Bowhunting Trophy Whitetails Dedication

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Bowhunting Trophy Whitetails Dedication

By Bobby Worthington

Mar 22, 2006 – 6:36:00 AM

Thanks

This
book is dedicated to my late father, Arlis Clay Worthington. I can still remember five little
boys standing at the kitchen table, watching our father sitting on an empty
upside-down lard can [we could not afford store-bought chairs]as he practiced
with large steady hands writing his name over and over. I can still remember
him desperately trying to spell out the simplest four-letter words on road
signs in an attempt to learn to read as he drove down a country road. I can
also remember throughout my life how people marveled at the things he could
draw, build, and fix with the same steady hands.  Most of all I remember a man who loved his
sons very much. 

This was the man who
instilled in me a love for the outdoors. He made my first bow, a hickory
recurve, when I was 10 years old. My father was always ready and willing to
take me hunting every time I wanted to go. For the many, many hunts I had with
him I will always be thankful. I would gladly give all I have and know to go on
one more hunt with him. In this thought lies the most profound lesson in this book.
If you don’t learn anything else from this book; learn this!

Arlis Clay Worthington   Feb.12, 1928 / Apr.30, 1999

I also want to think my wife Karen. Without the help of your
spouse, it is very difficult to accomplish anything in life. This work is a
direct result of her encouragement and support.

I also want to acknowledge the real hero of all trophy
whitetail hunts: the buck. When I am lucky enough to harvest a mature buck, I
am not the actor who deserves the credit. I did not grow the beautiful rack; —
he did.  He is the animal that has the
instinct and cunning to reach maturity against unbelievable odds. He is the
creature that fuels our passion. Remove him from the hunt and most of our lives
would change drastically: — for the worst I fear.

Overview

            Trophy whitetail bowhunting
is a vast subject, and I am not going to pretend to discuss all of its ins and outs in this book. However, my goal is to reveal some points you might not have read or considered before. I hope this information will give you a fresh look at Bowhunting trophy whitetails, thereby enabling you to become more successful in your pursuit of big bucks with archery gear.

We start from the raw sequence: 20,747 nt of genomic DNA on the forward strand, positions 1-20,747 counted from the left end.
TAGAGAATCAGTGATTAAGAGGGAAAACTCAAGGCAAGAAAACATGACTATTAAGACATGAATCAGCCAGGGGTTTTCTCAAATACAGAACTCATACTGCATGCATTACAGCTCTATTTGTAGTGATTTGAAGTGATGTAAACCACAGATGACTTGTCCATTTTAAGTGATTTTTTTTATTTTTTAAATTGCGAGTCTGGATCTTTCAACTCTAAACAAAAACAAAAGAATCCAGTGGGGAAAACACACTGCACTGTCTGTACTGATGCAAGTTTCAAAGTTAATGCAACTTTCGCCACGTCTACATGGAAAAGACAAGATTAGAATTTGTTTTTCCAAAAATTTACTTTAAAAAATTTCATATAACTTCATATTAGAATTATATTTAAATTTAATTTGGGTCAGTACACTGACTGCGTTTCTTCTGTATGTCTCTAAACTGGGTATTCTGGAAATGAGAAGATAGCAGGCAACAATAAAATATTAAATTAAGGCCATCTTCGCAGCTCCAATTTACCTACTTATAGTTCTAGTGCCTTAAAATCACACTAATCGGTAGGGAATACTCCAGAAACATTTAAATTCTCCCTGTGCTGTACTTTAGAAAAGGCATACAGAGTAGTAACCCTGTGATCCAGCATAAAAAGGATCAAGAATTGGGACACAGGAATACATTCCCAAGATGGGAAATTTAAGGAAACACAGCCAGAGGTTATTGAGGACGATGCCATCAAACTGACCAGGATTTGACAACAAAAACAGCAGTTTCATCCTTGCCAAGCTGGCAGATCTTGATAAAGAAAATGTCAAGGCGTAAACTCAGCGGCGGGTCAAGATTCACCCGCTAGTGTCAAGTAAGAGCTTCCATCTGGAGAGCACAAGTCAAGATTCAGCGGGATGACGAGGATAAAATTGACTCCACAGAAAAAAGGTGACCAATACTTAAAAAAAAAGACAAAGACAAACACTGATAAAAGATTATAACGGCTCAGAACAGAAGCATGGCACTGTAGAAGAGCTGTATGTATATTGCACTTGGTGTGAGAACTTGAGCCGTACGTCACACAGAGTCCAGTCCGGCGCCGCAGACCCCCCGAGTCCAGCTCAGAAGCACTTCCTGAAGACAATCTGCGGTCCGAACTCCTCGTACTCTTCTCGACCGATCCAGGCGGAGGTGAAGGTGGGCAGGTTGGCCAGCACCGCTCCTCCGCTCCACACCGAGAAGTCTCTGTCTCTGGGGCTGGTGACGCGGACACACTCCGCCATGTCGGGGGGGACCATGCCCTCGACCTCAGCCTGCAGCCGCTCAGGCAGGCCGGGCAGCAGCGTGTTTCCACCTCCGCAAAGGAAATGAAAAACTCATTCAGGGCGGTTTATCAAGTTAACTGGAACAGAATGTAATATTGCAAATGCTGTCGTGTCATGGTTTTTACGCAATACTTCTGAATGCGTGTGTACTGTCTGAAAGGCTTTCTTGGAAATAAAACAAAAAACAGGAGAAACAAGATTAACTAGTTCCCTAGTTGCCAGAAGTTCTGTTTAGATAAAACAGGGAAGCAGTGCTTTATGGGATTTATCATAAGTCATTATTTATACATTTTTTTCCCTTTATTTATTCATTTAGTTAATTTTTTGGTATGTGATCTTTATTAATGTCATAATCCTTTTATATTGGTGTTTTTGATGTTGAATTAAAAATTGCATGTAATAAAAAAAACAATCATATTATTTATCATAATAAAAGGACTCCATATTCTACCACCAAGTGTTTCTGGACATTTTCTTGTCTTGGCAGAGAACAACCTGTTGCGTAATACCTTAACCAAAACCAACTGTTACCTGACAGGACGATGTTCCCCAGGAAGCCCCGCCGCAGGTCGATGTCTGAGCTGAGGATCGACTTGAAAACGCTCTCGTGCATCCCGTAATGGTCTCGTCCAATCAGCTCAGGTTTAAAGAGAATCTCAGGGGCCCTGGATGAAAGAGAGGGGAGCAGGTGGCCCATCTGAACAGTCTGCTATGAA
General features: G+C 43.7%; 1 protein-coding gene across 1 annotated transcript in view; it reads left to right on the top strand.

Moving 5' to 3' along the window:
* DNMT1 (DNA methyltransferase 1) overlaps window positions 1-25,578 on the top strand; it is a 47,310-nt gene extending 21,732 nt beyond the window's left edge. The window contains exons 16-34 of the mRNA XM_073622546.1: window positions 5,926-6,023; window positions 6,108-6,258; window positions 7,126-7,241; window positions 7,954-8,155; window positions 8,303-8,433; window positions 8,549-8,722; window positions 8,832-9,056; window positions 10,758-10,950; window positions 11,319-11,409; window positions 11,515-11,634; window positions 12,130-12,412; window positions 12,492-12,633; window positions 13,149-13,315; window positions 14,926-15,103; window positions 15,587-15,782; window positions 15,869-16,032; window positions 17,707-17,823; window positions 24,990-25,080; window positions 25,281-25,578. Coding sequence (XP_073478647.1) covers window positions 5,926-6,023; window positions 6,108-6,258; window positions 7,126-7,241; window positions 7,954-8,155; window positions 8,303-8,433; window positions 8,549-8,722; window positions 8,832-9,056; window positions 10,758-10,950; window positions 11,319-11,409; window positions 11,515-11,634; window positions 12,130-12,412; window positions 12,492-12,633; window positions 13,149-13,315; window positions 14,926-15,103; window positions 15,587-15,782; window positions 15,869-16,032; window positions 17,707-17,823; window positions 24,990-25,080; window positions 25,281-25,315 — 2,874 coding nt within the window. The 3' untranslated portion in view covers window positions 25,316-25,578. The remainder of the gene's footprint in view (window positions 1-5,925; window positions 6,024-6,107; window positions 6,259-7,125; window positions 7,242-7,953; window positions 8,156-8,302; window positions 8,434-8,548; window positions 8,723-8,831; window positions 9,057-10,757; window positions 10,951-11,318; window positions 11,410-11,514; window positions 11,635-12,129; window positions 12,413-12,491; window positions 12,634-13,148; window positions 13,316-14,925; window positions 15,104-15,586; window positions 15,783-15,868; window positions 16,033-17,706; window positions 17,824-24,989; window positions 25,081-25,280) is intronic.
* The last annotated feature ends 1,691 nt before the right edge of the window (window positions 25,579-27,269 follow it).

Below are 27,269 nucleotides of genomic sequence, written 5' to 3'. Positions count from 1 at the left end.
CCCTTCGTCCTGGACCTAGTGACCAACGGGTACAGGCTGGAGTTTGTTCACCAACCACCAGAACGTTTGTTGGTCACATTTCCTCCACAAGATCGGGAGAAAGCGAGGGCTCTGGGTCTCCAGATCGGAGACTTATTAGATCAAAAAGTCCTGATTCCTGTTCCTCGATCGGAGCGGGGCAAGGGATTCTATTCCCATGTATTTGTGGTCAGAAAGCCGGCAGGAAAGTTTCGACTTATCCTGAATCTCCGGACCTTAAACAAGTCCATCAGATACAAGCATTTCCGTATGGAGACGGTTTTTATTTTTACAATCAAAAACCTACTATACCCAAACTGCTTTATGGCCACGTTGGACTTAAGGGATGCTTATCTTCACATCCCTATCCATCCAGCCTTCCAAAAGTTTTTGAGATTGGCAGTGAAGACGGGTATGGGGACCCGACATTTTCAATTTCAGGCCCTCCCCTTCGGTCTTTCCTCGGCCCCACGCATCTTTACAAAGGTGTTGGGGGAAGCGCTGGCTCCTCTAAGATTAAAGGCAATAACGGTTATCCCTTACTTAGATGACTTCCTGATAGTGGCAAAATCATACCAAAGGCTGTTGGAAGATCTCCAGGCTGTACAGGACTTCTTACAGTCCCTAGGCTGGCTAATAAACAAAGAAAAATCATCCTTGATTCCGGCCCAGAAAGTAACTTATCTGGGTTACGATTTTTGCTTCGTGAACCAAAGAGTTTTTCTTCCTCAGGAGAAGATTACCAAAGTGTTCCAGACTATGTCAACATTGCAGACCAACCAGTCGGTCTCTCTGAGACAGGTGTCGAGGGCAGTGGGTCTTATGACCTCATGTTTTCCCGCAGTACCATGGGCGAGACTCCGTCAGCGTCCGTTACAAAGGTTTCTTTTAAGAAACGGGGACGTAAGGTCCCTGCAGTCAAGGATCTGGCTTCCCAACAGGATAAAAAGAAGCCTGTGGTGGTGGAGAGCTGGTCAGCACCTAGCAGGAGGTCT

I
assume that you already have a working knowledge of archery. I also trust that you have the clothing and equipment
needed to stay on stand all day, even in cold, harsh weather. And, I assume you are knowledgeable about when
the prerut and rut takes place in the area you hunt, as anyone serious about our on a trophy whitetail would be.

            Also, if your goal is to shoot a buck that is big for where you hunt, I know you realize there must be mature bucks present. If that is not the case, neither the information in this book nor that found in any other on the subject will bring you closer to achieving your goal.

            The
word trophy
in this book’s title suggest that it is written to help you arrow an animal very few bow hunters have had the privilege to harvest; a fully mature whitetail
buck. It is my belief that the ?mature?  bucks and
a lot of hunters take or in reality one to two years away from reaching maturity However, the information in this book will help you to harvest a buck that is truly mature.

As is also obvious from the title, this book is written from a bow hunter?s perspective.
   Why do we need still more information
on bowhunting trophy
whitetails? Because
so little of the information out
there has come from persons who are first and for most archers. Over the years, many serious whitetail gun
hunters have elected
to take on the challenge of bowhunting. With few professional archery
coaches available,
much of what they’re these whitetail
men learned about
archery they learned
on their own or from other bow hunters who also began as firearm hunters. Because of this, a lot of the same basic knowledge has
been passed around
quite a bit.

            Too
many times, because he has been presented with
only the simple basics of setting up a bow and shooting it, the new bow hunter never gains the knowledge
or skill needed to become efficient
with archery equipment. I began shooting competition archery
when I was 11 years old, and I became a successful
competitor on the
state, national, and world levels. For this reason, I have insight into some of the more advanced information on setting
a bow up and shooting it. I will be sharing much of this information
with you in these pages.

            Also many new bow hunters, though knowledgeable about
firearm hunting struggle
to shoot any deer with a bow, let alone a trophy. The reason is that they try to use gun hunting tactics
with archery gear. This simply will not work.

            I have never been a gun hunter. Thus, it is through the bow
hunter?s eyes that I’ve
evolved and developed
as a hunter. I have gained the knowledge
and skill to become a successful
trophy whitetail bow
hunter. I believe my years of experience as a tournament archery